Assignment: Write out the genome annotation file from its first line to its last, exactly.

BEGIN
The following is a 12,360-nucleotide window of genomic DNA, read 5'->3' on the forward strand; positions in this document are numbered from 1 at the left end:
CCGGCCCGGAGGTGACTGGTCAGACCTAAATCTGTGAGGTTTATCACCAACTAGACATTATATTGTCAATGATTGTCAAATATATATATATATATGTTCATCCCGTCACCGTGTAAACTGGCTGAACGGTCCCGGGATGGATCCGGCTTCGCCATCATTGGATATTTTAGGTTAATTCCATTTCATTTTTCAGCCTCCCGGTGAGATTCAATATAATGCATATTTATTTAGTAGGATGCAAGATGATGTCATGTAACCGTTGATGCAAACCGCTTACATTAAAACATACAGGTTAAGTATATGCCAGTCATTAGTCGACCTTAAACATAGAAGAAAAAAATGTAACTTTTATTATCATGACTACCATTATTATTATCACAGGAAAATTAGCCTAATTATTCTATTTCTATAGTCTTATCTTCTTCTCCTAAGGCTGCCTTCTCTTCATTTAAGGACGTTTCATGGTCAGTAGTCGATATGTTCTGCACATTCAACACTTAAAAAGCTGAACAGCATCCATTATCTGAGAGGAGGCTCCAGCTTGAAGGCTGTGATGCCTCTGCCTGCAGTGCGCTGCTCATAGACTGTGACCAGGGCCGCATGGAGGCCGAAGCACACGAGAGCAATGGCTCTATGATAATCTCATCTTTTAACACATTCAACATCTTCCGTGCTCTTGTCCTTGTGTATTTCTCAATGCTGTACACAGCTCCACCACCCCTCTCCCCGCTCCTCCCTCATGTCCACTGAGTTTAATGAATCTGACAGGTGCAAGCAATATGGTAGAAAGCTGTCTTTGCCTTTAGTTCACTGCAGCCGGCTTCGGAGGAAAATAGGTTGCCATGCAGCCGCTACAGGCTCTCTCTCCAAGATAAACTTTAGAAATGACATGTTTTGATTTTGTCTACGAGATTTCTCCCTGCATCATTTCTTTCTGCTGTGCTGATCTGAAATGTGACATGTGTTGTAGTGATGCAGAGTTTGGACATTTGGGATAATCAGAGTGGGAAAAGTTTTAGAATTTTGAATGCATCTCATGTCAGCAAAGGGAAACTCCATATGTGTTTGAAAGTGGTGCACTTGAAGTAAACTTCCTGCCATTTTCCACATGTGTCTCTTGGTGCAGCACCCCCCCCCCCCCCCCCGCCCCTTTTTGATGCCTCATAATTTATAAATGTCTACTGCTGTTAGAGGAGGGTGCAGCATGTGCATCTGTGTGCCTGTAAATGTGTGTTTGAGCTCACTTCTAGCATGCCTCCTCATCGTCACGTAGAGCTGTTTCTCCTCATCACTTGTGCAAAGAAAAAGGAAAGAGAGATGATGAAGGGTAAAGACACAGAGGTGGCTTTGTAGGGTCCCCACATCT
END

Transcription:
The following is a 12,360-nucleotide window of genomic DNA, read 5'->3' on the forward strand; positions in this document are numbered from 1 at the left end:
CCGGCCCGGAGGTGACTGGTCAGACCTAAATCTGTGAGGTTTATCACCAACTAGACATTATATTGTCAATGATTGTCAAATATATATATATATATGTTCATCCCGTCACCGTGTAAACTGGCTGAACGGTCCCGGGATGGATCCGGCTTCGCCATCATTGGATATTTTAGGTTAATTCCATTTCATTTTTCAGCCTCCCGGTGAGATTCAATATAATGCATATTTATTTAGTAGGATGCAAGATGATGTCATGTAACCGTTGATGCAAACCGCTTACATTAAAACATACAGGTTAAGTATATGCCAGTCATTAGTCGACCTTAAACATAGAAGAAAAAAATGTAACTTTTATTATCATGACTACCATTATTATTATCACAGGAAAATTAGCCTAATTATTCTATTTCTATAGTCTTATCTTCTTCTCCTAAGGCTGCCTTCTCTTCATTTAAGGACGTTTCATGGTCAGTAGTCGATATGTTCTGCACATTCAACACTTAAAAAGCTGAACAGCATCCATTATCTGAGAGGAGGCTCCAGCTTGAAGGCTGTGATGCCTCTGCCTGCAGTGCGCTGCTCATAGACTGTGACCAGGGCCGCATGGAGGCCGAAGCACACGAGAGCAATGGCTCTATGATAATCTCATCTTTTAACACATTCAACATCTTCCGTGCTCTTGTCCTTGTGTATTTCTCAATGCTGTACACAGCTCCACCACCCCTCTCCCCGCTCCTCCCTCATGTCCACTGAGTTTAATGAATCTGACAGGTGCAAGCAATATGGTAGAAAGCTGTCTTTGCCTTTAGTTCACTGCAGCCGGCTTCGGAGGAAAATAGGTTGCCATGCAGCCGCTACAGGCTCTCTCTCCAAGATAAACTTTAGAAATGACATGTTTTGATTTTGTCTACGAGATTTCTCCCTGCATCATTTCTTTCTGCTGTGCTGATCTGAAATGTGACATGTGTTGTAGTGATGCAGAGTTTGGACATTTGGGATAATCAGAGTGGGAAAAGTTTTAGAATTTTGAATGCATCTCATGTCAGCAAAGGGAAACTCCATATGTGTTTGAAAGTGGTGCACTTGAAGTAAACTTCCTGCCATTTTCCACATGTGTCTCTTGGTGCAGCACCCCCCCCCCCCCCCCCGCCCCTTTTTGATGCCTCATAATTTATAAATGTCTACTGCTGTTAGAGGAGGGTGCAGCATGTGCATCTGTGTGCCTGTAAATGTGTGTTTGAGCTCACTTCTAGCATGCCTCCTCATCGTCACGTAGAGCTGTTTCTCCTCATCACTTGTGCAAAGAAAAAGGAAAGAGAGATGATGAAGGGTAAAGACACAGAGGTGGCTTTGTAGGGTCCCCACATCT